Upload

Loading icon Loading...

This video is unavailable.

A complete version of Edward Elgar's "Enigma Variations" (No. 1-8)

Sign in to YouTube

Sign in with your Google Account (YouTube, Google+, Gmail, Orkut, Picasa, or Chrome) to like LindoroRossini's video.

Sign in to YouTube

Sign in with your Google Account (YouTube, Google+, Gmail, Orkut, Picasa, or Chrome) to dislike LindoroRossini's video.

Sign in to YouTube

Sign in with your Google Account (YouTube, Google+, Gmail, Orkut, Picasa, or Chrome) to add LindoroRossini's video to your playlist.

Uploaded on Aug 26, 2008

This new upload may seem a bit out of place next to my belcanto-orientated recent postings, but the piece in question is just too delightful to pass. Most of the description is taken from "allmusic.com", while my commentaries will be mostly my personal impressions of the variations.

"At the end of an overlong day laden with teaching and other duties, Edward Elgar lit a cigar, sat at his piano and began idling over the keys. To amuse his wife, the composer began to improvise a tune and played it several times, turning each reprise into a caricature of the way one of their friends might have played it or of their personal characteristics. "I believe that you are doing something which has never been done before," exclaimed his wife". Thus, as the legend tells us, was born one of music's great works of original conception, and Elgar's greatest large-scale "hit": the Enigma Variations.

The enigma is twofold: each of the 14 variations refers to a friend of Elgar's, who is depicted by the nature of the music, or by sonic imitation of laughs, vocal inflections, or quirks, or by more abstract allusions. The other enigma is the presence of a larger "unheard" theme which is never stated but which according to the composer is very well known. A third enigma formed, when I decided to upload the variations, as I am completely baffled about the identity of either the conductor or the orchestra.

But getting back to the work itself, the work contains some most charming and interesting music.

As the piece is about thirty minutes long, I've divided it into three parts, each one finishing with a furious allegro passage (and, interestingly enough, the variations go well this way).

The main theme (marked andante and starting, of course, at 0:00) itself is hesitating, lean and haunting, and is reprised once. As I'm writing this description and listening to the theme, I'm trying to grasp its' source, as it is familiar to me (it reminds me a bit of Grieg, to be honest), but, quite possibly, it is an archetypal melody which explains why guesses have ranged from "God Save the King" to a simple major scale, so, to put it clear, "impersonal" it is next to the variations which are formed from it. An interesting touch is the fact that the variations, unusual for the form in general, feature no musical bridges, seamlessly floating one into the other.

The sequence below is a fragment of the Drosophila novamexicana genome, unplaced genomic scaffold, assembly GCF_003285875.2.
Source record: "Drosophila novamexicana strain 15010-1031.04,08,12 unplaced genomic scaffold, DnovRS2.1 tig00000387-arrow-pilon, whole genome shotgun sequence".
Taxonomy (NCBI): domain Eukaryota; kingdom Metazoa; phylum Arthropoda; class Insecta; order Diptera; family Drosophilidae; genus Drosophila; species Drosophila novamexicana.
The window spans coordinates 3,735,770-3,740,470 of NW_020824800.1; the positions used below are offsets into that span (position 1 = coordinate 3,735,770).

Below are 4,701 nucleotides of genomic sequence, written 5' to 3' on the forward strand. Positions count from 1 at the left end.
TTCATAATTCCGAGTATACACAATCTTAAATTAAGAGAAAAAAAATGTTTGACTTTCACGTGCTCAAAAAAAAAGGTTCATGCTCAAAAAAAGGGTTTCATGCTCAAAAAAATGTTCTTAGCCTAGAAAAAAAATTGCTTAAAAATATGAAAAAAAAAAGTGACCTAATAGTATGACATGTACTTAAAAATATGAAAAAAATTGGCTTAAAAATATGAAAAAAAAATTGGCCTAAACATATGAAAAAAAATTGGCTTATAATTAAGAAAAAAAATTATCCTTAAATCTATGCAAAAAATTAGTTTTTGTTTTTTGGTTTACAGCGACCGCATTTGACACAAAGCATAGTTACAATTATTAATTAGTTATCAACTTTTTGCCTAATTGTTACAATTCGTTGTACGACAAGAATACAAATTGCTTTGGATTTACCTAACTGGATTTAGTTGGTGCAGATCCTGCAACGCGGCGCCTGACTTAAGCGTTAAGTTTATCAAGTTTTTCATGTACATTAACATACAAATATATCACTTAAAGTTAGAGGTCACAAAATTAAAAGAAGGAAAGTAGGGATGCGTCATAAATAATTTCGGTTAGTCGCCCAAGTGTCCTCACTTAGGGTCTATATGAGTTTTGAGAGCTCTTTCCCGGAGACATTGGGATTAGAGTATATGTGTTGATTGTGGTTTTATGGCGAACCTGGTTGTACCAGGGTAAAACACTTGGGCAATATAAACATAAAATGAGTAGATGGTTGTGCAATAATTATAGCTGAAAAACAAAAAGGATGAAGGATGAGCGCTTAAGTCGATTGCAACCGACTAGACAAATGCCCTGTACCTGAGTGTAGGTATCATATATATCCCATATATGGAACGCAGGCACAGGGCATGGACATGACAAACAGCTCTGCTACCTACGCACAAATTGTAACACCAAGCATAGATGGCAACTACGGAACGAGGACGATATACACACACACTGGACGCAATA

I. C.A.E. (l'istesso tempo; 1:32), the passionate first variation, represents Caroline, the composer's wife, a constant source of encouragement and inspiration. The variation contains repetitions of a four-note melodic fragment (and one that I'm especially fond of) which Elgar reportedly whistled whenever arriving home to his wife; with a little imagination, something like "Darling, I'm home" forms.

II. H.D.S-P. (allegro; 3:15), Hew Stuart-Powell, a pianist with whom Elgar played chamber music. The music makes an impression of a "Figaro" type of fellow, always running, always busy, with only the ending bringing him to a well-deserved rest.

III. R.B.T. (allegretto, 4:06), Richard Townsend, an amateur actor, whose vocal pitch would rise when excited, a characteristic which the music imitates to full effect.

IV. W.M.B. (allegro di molto; 5:25), William Baker, who after barking out plans for the day would leave the room with a vigorous door-slam. This is the shortest of the variations, perfectly mimicking a man strolling from one corner to the other, making plans and statements, and then running out as fast as he had entered.

V. R.P.A., Richard Arnold (moderato; 5:56), son of the writer Matthew Arnold, who would punctuate serious discourse with a nervous laugh. Another personal favorite for the "laughing portion", wonderfully contrasting with mockingly serious strings before.

VI. Ysobel (andantino; 7:59), Isobel Fitton, a violist, a fact that is represented by a solo viola. A connection is made with the first variation by a gentle portrait, in contrast to the characterful and a bit intimidating gentlemen represented by the variations in between,

VII. Troyte (presto; 9:17), Arthur Griffith, an architect and raucous pianist. The variation good-naturedly mimics his enthusiastic incompetence on the piano.

The next section will appear soon :). Enjoy :).

  • Category

  • License

    Standard YouTube License

Loading icon Loading...

Loading icon Loading...

Loading icon Loading...

Loading icon Loading...

Ratings have been disabled for this video.
Rating is available when the video has been rented.
This feature is not available right now. Please try again later.

Loading icon Loading...

Advertisement
Loading...
Working...
Sign in to add this to Watch Later

Add to